cab fighting depression - Never Think You're Fighting Alone: a Frank Talk about Depression

Never Think You’re Fighting Alone: a Frank Talk about Depression

While depression in the elderly is increasingly common, this doesn’t mean it’s normal. A lot of the senior members of our community need more help than we realize. Today, we’ll be talking about depression in elderly citizens.

What is Depression?

Depression is a serious medical illness. Depression can negatively affect the way you act, the way you think, and the way you process information. The feelings of sadness are usually synonymous with the term ‘depression’.

There are various symptoms that are linked to depression. Some symptoms show up as:

  • Loss of interest in normally beloved things or activities
  • Difficulty sleeping
  • Sleeping too much
  • Feelings of worthlessness
  • Inability to make and stick to a decision
  • Thoughts of committing suicide

In order for those symptoms to be categorized as depression, they generally need to last more than two weeks.

A common misconception about depression is that it is only a mental condition. It is something that can also be triggered by physical illnesses like a brain tumor, hormonal imbalance, or thyroid issues.

depression - Never Think You're Fighting Alone: a Frank Talk about Depression

Depression in the Elderly

It is a fact that people over the age of 50 are thrice as likely to be diagnosed with depression. This is likely because of them going through a great age of transition. It’s not easy being fully capable and active one moment and then struggling to do menial things the next. This can bring a lot of hurt and confusion to any person.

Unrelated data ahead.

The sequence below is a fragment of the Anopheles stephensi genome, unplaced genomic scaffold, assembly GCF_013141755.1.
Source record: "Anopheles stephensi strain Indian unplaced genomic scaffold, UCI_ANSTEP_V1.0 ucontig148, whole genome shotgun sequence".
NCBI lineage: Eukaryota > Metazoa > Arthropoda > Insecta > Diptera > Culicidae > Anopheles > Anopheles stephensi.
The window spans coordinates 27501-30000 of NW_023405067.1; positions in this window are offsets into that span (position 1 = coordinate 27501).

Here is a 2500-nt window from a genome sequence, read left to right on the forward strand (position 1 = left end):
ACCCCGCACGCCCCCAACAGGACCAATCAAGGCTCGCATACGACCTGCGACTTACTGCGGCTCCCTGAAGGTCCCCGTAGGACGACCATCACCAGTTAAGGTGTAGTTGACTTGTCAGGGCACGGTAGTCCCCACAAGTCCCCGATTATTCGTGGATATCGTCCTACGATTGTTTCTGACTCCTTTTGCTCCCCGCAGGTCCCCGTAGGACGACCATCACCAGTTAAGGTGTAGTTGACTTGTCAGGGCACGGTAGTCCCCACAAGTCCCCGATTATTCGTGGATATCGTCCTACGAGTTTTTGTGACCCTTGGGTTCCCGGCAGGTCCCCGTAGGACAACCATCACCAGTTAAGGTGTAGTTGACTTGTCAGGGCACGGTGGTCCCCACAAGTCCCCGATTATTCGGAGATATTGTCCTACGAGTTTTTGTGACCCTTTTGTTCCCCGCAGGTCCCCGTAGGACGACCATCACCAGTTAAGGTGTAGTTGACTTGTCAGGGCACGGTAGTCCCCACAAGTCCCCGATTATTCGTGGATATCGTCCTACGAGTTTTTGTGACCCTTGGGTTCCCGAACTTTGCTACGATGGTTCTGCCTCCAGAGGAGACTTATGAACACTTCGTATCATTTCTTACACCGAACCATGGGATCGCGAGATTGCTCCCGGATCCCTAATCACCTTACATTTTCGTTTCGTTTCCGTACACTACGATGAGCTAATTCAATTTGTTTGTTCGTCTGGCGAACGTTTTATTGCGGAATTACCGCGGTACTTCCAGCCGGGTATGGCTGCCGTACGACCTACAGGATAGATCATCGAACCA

The reason why depression is more serious in the elderly is because this is usually compounded by other illnesses that they already have. With a slower rate of recovery, the elderly tend to have longer bouts of depression. This can severely impact their health. Being depressed puts stress on already fragile system. This can increase their risk for cardiac illnesses.

These are only some of the reasons why the elderly need constant evaluation and careful care. What is often difficult in diagnosing depression in the elderly is that a large percentile of people aged 65 and older do not have suitable support systems in place.

There is a certain stigma associated with depression. As such, even if a person recognizes the symptoms in themselves, they usually delay getting treatment. This can lead to more severe repercussions in the long run.


If you suspect that an elderly person around you is distressed or depressed, it is important to get help immediately. Once a proper diagnosis has been made, the patient can get started on antidepressants or psychotherapy. Being more physically active helps a lot as a treatment, too.

An issue with antidepressants is that they come with side effects that an elderly person may not react to as well as a young adult. A common issue is that doctors tend to prescribe lower dosages in elderly patients. As a result, medicines take longer to take effect.

Depression can be treated. All it requires is suitable help. If you believe that you are undergoing depression, it is important to visit your doctor. It is always best to be wrong and secure.